The opt-in provisions were included as a result of lobbying primarily by the construction industry which wished to preserve features of the domestic regime. The opt-in provisions are most likely to be utilised by parties in the construction sector, but may also appeal to some other sectors.
The opt-in provisions include arbitration by a sole arbitrator in the absence of agreement, consolidation of arbitrations, the decision of preliminary questions of law by the Court, the challenging of an arbitral award on the grounds of serious irregularity and appeals on questions of law.
Under the transitional arrangements the Schedule 2 provisions will automatically apply for six years from the introduction of the New Arbitration Ordinance if an arbitration agreement provides that it is to be treated as a “domestic arbitration”.
“Construction Contract” is defined as having the same meaning given to it by Section 2(1) of the Construction Industry Council Ordinance namely ‘a contract between an employer and a contractor under which the contractor carries out construction operations but does not include a contract of employment’.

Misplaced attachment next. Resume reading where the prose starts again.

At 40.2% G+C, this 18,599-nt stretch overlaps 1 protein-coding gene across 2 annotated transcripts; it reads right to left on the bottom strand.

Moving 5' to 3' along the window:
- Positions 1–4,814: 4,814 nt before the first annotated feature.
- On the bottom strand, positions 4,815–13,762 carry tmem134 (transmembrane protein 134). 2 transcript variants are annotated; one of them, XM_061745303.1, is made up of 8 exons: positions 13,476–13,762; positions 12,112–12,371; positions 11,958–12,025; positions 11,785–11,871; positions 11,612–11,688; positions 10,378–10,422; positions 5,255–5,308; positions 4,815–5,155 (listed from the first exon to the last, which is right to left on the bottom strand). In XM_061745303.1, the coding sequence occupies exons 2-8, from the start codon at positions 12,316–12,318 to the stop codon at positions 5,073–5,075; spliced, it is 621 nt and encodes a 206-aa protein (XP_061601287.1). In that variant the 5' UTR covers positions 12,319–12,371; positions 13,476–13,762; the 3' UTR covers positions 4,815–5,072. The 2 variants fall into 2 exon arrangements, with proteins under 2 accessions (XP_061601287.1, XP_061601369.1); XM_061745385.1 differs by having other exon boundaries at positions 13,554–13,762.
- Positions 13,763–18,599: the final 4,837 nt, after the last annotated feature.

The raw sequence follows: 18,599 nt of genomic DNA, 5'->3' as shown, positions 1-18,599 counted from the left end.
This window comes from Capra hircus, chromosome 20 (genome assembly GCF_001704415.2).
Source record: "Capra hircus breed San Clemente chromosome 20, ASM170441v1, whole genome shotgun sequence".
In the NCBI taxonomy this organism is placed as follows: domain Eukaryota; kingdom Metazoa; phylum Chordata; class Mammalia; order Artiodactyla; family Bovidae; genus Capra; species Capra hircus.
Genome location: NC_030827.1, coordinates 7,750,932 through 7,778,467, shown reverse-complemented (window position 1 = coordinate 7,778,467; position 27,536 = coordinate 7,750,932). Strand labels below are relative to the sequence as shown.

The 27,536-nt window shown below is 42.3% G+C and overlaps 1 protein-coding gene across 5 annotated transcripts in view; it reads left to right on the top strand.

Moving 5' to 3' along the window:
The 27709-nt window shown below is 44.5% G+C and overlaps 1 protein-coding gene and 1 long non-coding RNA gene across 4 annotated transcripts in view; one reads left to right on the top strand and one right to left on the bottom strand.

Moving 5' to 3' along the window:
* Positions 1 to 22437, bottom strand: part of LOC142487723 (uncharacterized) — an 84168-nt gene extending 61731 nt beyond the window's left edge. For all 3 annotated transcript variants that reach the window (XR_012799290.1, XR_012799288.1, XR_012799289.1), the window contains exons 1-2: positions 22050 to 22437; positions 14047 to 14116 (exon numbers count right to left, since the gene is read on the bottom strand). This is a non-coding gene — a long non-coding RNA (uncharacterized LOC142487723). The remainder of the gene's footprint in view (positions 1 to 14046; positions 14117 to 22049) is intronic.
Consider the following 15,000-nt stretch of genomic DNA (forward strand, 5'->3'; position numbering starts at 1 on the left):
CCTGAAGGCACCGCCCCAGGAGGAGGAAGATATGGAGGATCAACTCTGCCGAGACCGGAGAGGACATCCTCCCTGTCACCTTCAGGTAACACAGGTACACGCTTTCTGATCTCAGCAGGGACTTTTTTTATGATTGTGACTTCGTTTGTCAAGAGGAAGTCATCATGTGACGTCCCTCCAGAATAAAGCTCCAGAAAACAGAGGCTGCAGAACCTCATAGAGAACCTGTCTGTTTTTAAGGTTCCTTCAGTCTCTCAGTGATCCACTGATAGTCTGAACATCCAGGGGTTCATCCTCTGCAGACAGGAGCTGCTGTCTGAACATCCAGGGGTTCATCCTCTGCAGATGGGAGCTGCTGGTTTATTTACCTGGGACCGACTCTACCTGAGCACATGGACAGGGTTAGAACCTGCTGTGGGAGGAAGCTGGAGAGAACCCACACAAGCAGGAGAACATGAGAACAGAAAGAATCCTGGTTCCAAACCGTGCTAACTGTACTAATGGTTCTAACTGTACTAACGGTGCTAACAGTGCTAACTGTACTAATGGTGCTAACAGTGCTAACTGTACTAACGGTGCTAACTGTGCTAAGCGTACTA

In the case of construction contracts only, the Schedule 2 provisions will be deemed to apply to sub-contracts (of any tier) where the main contract results in an automatic opt-in to Schedule 2 except in the following cases:
- If there is no arbitration agreement in the sub-contract;
- If the parties agree or the arbitration agreement provides that the automatic opt-in provisions do not apply;
- If the arbitration agreement provides that any of the provisions in Schedule 2 does or does not apply;
- If the sub-contractor is not based in Hong Kong;
- If a substantial part of the sub-contracted work is to be performed outside Hong Kong.